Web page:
Job openings have fallen slightly for the month of September, but still exceed the number of job seekers by significant amounts across most sectors.
According to the latest jobs report released by Job Services ND, there were 1,435 job openings posted with Job ServicesND for Region 1, which includes Williams, Divide and McKenzie counties. That is 15 fewer jobs month over month, but 193 fewer jobs year over year.
Only two sectors have just as many or more job seekers as jobs. Those were community and social services and office and administrative support.
About 57 percent of posted jobs require only a high school diploma or equivalent, while 25 percent required a bachelor’s and 18 percent a post-secondary degree.
The average wage for all jobs is $29.28 per hour. Thirty-three percent of the available jobs pay $30 plus.
“Not shockingly, CDLs are at the top of the list by far with the most job openings,” Williston Job ServicesND office manager Paula Hickel said. “But there was a time last December where health care practitioners edged them out. And there is quite a wide gap now, with 100 positions.”
There were also increases in management positions, month over month, Hickel said, and that is a trend that points toward future growth.
“Usually that happens again when things are going well and you need to expand your structure of leadership and oversight,” she said.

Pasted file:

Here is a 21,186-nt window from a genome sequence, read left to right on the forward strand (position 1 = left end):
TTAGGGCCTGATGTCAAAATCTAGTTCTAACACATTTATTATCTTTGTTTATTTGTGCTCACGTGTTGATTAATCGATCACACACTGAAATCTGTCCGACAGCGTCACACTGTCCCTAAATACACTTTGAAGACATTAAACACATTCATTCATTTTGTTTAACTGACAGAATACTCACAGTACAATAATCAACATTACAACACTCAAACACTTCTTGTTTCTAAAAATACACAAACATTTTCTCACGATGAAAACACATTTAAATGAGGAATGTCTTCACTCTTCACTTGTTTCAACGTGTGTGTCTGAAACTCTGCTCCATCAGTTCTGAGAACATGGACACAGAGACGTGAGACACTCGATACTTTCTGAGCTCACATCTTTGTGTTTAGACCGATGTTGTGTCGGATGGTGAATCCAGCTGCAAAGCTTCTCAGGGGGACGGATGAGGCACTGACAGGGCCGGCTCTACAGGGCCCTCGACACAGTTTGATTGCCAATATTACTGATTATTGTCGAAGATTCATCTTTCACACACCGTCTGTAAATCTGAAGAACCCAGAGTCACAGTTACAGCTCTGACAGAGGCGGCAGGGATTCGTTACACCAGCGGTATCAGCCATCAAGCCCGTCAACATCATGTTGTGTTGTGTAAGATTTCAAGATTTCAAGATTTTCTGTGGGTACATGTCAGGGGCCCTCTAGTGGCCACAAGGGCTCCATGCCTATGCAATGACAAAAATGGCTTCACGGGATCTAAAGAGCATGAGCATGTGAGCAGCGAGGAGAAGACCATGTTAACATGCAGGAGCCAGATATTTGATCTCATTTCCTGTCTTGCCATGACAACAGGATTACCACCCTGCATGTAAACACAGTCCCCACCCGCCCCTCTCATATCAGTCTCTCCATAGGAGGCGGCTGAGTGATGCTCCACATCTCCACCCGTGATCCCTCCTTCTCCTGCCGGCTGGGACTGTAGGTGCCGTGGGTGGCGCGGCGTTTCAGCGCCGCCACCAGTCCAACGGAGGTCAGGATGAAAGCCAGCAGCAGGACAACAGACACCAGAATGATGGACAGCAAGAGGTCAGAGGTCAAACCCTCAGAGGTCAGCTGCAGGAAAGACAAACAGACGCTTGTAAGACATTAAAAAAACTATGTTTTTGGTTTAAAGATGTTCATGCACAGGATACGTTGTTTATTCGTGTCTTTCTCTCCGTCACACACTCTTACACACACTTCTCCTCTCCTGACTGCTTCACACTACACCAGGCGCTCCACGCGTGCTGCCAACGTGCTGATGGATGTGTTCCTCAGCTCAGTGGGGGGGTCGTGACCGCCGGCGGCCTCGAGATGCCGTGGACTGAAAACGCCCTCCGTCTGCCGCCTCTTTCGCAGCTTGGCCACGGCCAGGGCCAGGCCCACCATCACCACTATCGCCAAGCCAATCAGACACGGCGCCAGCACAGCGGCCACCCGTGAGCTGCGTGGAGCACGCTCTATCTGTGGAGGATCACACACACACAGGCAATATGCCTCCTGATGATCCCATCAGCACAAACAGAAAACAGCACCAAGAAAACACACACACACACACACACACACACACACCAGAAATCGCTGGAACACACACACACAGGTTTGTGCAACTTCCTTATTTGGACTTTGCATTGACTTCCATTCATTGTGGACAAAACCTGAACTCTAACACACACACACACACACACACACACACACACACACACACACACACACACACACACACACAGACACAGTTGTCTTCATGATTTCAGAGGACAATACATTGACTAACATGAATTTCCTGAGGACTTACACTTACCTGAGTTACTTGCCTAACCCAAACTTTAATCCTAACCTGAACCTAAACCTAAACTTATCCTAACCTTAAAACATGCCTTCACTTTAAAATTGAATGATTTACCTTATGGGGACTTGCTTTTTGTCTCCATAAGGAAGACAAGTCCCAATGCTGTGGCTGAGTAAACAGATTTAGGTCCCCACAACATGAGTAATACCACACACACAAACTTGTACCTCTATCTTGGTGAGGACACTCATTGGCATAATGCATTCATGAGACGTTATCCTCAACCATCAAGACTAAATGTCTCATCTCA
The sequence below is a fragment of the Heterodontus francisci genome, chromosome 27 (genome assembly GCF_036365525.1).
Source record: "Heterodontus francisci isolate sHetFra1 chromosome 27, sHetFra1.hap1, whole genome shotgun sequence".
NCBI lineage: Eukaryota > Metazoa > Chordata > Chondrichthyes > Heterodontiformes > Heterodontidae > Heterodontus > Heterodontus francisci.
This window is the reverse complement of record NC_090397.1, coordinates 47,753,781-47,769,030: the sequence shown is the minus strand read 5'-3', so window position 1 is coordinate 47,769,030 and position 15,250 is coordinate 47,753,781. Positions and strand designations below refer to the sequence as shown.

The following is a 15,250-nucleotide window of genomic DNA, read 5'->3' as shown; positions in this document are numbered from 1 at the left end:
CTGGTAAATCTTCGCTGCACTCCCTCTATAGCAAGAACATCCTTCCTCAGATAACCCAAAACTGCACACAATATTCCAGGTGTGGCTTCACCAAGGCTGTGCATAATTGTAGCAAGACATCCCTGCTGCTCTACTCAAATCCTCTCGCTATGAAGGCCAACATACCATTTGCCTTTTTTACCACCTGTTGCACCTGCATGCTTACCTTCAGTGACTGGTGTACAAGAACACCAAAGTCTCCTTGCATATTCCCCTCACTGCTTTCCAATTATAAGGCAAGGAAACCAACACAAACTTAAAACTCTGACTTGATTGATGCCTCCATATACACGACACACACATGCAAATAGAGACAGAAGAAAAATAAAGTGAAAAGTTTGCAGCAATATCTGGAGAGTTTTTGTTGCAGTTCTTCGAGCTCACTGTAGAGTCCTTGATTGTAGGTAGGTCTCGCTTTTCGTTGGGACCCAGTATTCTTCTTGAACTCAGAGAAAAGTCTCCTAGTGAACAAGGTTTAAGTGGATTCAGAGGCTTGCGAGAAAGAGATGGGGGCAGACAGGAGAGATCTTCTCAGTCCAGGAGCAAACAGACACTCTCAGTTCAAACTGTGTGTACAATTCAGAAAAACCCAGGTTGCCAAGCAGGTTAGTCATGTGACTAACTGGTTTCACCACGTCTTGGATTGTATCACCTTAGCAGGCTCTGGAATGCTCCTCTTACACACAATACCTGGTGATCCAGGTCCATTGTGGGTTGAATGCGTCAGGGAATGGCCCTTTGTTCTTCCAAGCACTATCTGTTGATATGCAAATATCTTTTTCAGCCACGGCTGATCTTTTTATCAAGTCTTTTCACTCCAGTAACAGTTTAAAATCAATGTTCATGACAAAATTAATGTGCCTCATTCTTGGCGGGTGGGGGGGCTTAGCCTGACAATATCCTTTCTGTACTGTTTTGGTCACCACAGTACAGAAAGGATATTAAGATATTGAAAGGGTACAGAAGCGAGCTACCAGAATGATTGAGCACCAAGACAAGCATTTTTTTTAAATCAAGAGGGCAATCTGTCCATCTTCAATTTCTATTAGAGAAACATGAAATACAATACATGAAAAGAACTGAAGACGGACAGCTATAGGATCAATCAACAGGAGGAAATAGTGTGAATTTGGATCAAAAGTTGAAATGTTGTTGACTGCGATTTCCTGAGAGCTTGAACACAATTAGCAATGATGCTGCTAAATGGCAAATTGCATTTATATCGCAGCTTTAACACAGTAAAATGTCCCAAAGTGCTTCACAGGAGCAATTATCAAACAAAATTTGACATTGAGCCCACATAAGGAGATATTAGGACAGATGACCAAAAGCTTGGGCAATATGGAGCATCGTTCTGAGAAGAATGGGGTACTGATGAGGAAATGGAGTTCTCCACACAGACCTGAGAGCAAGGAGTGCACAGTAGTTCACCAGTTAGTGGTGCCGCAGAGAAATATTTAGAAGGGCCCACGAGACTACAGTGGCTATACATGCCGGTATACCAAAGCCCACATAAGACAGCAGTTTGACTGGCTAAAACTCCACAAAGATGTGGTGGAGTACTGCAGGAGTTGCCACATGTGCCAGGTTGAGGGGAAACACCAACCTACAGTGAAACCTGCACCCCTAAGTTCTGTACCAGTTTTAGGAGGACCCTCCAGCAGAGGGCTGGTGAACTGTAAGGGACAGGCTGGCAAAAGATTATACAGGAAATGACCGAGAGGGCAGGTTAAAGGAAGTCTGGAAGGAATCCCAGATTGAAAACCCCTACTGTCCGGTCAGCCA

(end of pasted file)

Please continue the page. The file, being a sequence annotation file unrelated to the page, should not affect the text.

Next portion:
Production jobs, meanwhile have dropped, month over month.
“That makes sense because it was up 55 percent in response to the layoffs in the production sector of the oilfield,” Hickel said, referring to a surge in postings to try to capture recently laid off individuals to fill positions that had been open for a while. “They had kind of a surge to get those positions known, and ow that has kind of naturally dropped back down. They are still higher than they were, so not all the way back down.”
The recent job fair was successful in that respect, Hickel added.
“Quite a few of the companies at the job fair indicated they had candidates pursuing and-or that they made offers,” she said.
Government positions that are too similar to oilfield positions meanwhile continue to experience difficulty filling their positions.
“An engineer position, equipment operator, or something that requires a CDL, those are nearly impossible to fill,” Hickel said. “They are really struggling to fill those at city, county and state levels. They have several engineer positions. They just cannot compete with the oilfield wages.”